|Publication number||US5350921 A|
|Application number||US 08/094,955|
|Publication date||Sep 27, 1994|
|Filing date||Jul 23, 1993|
|Priority date||Jul 29, 1992|
|Also published as||DE69327863D1, DE69327863T2, EP0584923A1, EP0584923B1|
|Publication number||08094955, 094955, US 5350921 A, US 5350921A, US-A-5350921, US5350921 A, US5350921A|
|Inventors||Takashi Aoyama, Yutaka Misawa|
|Original Assignee||Hitachi, Ltd.|
|Export Citation||BiBTeX, EndNote, RefMan|
|Patent Citations (10), Non-Patent Citations (2), Referenced by (36), Classifications (11), Legal Events (4)|
|External Links: USPTO, USPTO Assignment, Espacenet|
1. Field of the Invention
The present invention relates to an analytical electron microscope. It also relates to a method of operating such an electron microscope.
2. Summary of the Prior Art
In an analytical electron microscope, an electron beam is generated and caused to be incident on a sample to be investigated. The beam is controlled and focused by suitable electron lenses. There are several types of analyzers that may then be used in conjunction with the analytical electron microscope to determine the effect of the sample on the electron beam. Since an analytic electron microscope operates by transmission, it is possible to determine the energy loss of electrons of the beam which interact with the sample, using a detecting device known as an electron energy loss spectrometer (EELS). Also known is a detecting device known as an energy dispersive X-ray analyzer (EDX) which detects the element or elements present in the sample to be determined. The electron microscope can be operated to various configuration, so that it acts as a convergent electron beam diffraction device, (CBED). This permits the shape (i.e. surface configuration) of the sample to be detected.
Proposals have been made to automate control of the incidence of the electron beam on the sample. For example, automatic control of axial alignment, astigmatic adjustment and focusing have been automated. Examples of such automation are disclosed in JP-B-A-56-7338, JP-A-58-19423, JP-A-3-152846, JP-A-3-194839 and U.S. Pat. No. 4,871,912.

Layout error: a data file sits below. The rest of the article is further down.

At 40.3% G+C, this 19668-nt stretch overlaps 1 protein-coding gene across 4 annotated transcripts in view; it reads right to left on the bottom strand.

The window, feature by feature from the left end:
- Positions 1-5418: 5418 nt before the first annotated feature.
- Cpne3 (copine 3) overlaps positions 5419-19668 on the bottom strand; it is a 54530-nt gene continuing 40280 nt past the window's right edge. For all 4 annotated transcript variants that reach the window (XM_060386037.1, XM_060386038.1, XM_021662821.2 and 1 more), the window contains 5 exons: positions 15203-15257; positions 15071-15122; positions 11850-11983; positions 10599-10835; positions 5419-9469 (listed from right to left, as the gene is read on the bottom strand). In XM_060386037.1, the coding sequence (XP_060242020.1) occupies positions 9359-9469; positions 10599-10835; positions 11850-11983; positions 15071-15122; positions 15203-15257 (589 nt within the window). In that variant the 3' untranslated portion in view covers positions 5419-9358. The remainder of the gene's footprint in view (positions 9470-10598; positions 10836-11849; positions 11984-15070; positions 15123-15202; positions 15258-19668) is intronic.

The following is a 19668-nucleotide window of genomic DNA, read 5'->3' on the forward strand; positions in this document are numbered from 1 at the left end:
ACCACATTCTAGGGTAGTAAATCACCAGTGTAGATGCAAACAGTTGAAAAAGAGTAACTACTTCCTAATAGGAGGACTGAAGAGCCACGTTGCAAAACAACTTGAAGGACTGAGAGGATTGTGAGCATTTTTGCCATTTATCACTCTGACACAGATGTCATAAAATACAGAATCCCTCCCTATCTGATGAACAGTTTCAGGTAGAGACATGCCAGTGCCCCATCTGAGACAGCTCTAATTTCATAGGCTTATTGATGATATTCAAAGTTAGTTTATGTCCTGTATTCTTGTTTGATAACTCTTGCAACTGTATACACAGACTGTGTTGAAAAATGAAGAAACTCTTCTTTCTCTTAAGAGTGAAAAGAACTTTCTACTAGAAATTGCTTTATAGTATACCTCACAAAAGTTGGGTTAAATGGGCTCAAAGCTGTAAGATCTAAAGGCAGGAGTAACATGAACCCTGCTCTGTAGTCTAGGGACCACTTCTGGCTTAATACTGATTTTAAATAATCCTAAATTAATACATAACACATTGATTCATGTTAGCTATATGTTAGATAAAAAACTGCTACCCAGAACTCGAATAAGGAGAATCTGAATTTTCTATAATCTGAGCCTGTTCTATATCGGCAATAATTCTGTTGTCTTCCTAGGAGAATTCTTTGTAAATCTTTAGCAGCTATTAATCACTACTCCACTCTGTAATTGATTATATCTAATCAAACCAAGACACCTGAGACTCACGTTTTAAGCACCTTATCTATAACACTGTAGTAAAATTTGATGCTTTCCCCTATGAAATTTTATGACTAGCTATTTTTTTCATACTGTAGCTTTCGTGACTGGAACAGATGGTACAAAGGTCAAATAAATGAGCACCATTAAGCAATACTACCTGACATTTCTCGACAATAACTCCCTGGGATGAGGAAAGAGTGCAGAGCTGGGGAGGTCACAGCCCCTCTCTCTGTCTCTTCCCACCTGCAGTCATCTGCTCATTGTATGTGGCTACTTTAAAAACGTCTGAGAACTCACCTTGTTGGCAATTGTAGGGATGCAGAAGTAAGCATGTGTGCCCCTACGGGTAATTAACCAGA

However, the subsequent analysis in known systems depends on the skill of the operator. The output of the various detecting devices that may be used, e.g. EDX, EELS or CBED, are displayed on a suitable display. When an object, such as a dislocation or grain boundary is present within the object, the operator can detect the presence and the type of such an object on the basis of experience, since each object will produce a different effect in one or more of the detectors. However, a high level of skill is required if the operator is successfully to distinguish the many types of objects that may be present in the sample.
It has been realized that each of the different types of objects that may be present in a sample have different characteristics of shape, thickness and of elements presence. Therefore, by considering these characteristics, it becomes possible to determine the type of object detected.
Thus, although an interface between dissimilar materials and a dislocation can both be considered linear objects in the sample, so had similar shaped characteristics, the interface between dissimilar materials will usually correspond to a step line change in thickness and a step line change in elements (both materials are dissimilar). On the other hand, a dislocation will have a depression (concavity) in its film thickness but will have the same elements across the object (which thus can be considered planer element characteristics), so that the two different objects can be distinguished. Other objects, such as a pit, will have different shape characteristics. Indeed, some objects can be distinguished because one of their shape, film thickness, and elements is unique to the particular object.
Thus, in the first aspect of the present invention, the invention proposes that a sample be investigated by an electron beam of an analytical electron microscope and the shape, thickness and elements of the objects in the sample be investigated automatically, so that they may be classified into groups corresponding to the different types of objects present. Of course, if there was only one object present, or all the objects were of the same type, then this aspect of the present invention would then identify the object type.